Also, if you believe the current Apple form factor is the best answer and Apple won't or can't do a larger-screen device (and will stick to one phone at a time for cost reasons), what is the next iPhone going to have that will really matter and get customers excited to buy it and help the company gain additional share? Is the bulk of the innovation done? And, yes, I know it's easy to say that Apple always thinks of something new, but the reality is that the last few iterations of iPhone have been evolutionary and not revolutionary -- and, arguably, they now lag the market.
If there is no larger screen and it's just better hardware features (it will run faster or the camera is a bit better), well, then in addition to being generally unexciting, more importantly, this is, again, a radical change in the investment hypothesis.
In essence, Apple will have gone from a disruptive innovator and category creator with unique and different products to a company competing on the basis of run-of-the-mill hardware features. This is not much different than the low-margin handset industry before Apple entered it and disrupted it.
Another issue I would raise is how unfriendly Apple's suppliers have been to their employees. The problems at Foxconn and other companies have been well-chronicled (labor walkouts, worker suicides, etc.). These stringent working conditions lower the cost of goods to Apple and thereby increase Apple's profit margins. In fact, I suspect Apple continues to bid suppliers aggressively based on price, as opposed to reforming their labor practices. By continuing to use suppliers with these policies in place, Apple can be viewed as directly guilty of these practices as well, in my opinion.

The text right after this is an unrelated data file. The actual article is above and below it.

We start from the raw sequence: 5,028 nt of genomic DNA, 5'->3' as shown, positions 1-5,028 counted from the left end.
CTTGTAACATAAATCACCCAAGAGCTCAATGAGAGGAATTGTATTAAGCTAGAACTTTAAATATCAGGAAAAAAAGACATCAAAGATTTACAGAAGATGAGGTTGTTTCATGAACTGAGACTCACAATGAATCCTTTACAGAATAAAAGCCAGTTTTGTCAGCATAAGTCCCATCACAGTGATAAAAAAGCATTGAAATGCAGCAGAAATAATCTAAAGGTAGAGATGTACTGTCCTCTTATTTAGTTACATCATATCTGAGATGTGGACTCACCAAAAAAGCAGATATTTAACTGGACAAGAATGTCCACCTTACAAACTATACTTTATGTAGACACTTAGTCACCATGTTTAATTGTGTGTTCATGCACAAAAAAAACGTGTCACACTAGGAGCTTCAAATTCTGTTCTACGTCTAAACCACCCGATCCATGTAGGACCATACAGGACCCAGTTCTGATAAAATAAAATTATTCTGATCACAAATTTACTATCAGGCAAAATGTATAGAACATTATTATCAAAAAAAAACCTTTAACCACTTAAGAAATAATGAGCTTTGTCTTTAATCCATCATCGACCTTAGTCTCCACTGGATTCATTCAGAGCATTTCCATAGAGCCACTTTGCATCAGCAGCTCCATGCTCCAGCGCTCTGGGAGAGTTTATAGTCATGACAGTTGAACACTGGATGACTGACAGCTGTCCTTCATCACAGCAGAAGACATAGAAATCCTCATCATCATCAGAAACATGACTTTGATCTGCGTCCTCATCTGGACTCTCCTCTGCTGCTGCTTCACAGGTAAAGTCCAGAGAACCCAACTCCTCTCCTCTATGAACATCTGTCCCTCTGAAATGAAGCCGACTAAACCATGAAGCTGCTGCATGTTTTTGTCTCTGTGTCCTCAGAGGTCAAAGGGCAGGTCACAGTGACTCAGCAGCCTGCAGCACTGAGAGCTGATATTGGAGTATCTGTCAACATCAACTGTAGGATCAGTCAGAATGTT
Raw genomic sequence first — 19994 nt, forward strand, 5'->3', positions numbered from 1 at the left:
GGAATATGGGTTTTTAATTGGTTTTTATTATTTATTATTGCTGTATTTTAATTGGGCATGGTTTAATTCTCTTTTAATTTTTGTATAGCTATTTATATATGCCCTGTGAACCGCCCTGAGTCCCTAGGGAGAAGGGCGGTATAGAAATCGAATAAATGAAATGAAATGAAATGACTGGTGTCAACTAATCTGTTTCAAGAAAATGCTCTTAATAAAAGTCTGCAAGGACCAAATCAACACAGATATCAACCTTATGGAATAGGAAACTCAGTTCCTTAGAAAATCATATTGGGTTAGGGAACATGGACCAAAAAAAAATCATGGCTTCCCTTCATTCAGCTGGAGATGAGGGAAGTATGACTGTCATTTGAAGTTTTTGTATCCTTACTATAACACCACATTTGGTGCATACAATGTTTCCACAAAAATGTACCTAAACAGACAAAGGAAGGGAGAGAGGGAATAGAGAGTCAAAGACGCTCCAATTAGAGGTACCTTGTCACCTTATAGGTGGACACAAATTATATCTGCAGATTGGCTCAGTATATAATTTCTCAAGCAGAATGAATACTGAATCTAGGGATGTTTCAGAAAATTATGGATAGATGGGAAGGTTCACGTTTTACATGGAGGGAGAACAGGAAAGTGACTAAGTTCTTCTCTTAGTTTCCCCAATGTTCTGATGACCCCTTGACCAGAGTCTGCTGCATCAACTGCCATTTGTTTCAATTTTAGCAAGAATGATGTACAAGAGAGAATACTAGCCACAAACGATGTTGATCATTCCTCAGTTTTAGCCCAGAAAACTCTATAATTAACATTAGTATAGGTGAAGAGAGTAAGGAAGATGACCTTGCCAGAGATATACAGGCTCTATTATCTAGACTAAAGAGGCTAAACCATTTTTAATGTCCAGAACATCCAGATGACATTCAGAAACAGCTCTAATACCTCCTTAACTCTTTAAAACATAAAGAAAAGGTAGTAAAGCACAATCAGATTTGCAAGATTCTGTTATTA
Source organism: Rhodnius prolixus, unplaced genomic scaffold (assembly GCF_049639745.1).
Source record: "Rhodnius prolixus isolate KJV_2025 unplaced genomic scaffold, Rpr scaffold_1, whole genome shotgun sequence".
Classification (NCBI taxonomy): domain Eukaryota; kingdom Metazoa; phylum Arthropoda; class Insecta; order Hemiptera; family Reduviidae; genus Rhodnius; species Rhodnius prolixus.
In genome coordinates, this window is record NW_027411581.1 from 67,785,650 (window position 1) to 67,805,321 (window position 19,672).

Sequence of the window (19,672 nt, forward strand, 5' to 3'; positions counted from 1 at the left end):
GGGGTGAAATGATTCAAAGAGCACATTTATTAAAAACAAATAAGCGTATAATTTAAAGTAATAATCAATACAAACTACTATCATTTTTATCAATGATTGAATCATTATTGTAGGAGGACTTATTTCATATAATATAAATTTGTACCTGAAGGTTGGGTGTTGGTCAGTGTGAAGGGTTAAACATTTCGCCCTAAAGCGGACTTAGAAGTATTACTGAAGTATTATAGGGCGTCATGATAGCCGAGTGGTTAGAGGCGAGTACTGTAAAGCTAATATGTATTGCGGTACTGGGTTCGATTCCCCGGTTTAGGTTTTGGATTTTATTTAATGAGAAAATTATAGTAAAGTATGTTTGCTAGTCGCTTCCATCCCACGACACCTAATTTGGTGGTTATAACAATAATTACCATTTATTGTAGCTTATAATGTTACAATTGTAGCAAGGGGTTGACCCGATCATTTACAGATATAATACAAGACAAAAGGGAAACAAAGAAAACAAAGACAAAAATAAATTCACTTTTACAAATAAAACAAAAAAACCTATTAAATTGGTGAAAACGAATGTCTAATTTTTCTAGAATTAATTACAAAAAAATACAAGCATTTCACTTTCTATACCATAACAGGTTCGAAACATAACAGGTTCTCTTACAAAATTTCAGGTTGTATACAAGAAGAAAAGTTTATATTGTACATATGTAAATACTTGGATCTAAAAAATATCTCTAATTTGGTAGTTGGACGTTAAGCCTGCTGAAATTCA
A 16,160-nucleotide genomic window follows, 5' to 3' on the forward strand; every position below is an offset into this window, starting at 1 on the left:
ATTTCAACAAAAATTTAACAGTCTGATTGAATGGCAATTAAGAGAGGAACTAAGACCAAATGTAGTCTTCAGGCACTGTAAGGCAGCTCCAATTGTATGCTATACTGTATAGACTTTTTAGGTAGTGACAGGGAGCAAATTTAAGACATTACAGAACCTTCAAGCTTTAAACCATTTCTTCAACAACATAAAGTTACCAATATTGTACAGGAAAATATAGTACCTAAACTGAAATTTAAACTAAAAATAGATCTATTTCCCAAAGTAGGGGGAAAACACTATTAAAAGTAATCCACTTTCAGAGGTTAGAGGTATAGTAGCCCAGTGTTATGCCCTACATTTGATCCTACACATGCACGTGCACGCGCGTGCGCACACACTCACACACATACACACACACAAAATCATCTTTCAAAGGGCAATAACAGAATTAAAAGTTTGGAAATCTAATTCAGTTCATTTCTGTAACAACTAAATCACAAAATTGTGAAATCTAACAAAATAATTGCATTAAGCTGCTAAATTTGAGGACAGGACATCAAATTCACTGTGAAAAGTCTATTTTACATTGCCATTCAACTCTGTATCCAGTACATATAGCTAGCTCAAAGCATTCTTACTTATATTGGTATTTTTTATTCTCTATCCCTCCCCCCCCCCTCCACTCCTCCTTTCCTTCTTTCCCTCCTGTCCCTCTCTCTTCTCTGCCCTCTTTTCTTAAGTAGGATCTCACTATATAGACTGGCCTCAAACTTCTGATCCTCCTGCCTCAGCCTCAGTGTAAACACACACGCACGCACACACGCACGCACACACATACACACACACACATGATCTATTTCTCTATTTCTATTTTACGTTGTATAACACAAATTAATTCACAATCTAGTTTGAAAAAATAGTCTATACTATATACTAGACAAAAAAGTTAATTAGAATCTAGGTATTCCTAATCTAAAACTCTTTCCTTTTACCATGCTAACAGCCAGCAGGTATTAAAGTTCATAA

Let's compare Apple to another high-profile company: Wal-Mart (WMT).
Suppose a Wal-Mart supplier was accused of these conditions. Many Wal-Mart customers would protest Wal-Mart for use of these suppliers, refuse to buy the products or even shop at Wal-Mart. And all sorts of scathing editorials would follow, the combination of which would force Wal-Mart to change its practices. Some Apple customers who would likely take these actions against Wal-Mart hypocritically line up days in advance to buy the latest Apple products. How does that make sense?
In my opinion, Apple is hypocritical -- the company is every bit the abusive monopolist that it once accused Microsoft (MSFT) of being (including the latest iteration of foisting a bundled inferior map product on its customers, which is ultimately what got Microsoft in trouble for being a monopolist, when it started bundling Internet Explorer with Windows as Netscape was gaining traction); it is also an incredibly greedy corporate entity, as opposed to the socially responsible company that it positions itself as (again, see what goes on at its suppliers with which it continues to do business).
And Apple's customers are also hypocritical by continuing to buy Apple's products and thereby supporting this abusive behavior.
At the end of the day, Apple has proven that, left to its own devices, the company will not change the abusive labor practices at its suppliers, so Apple's customers are the only ones who can pressure the company to do so. Again, as a thought exercise, these customers should think about what they would do if a Wal-Mart supplier was accused of the same practices.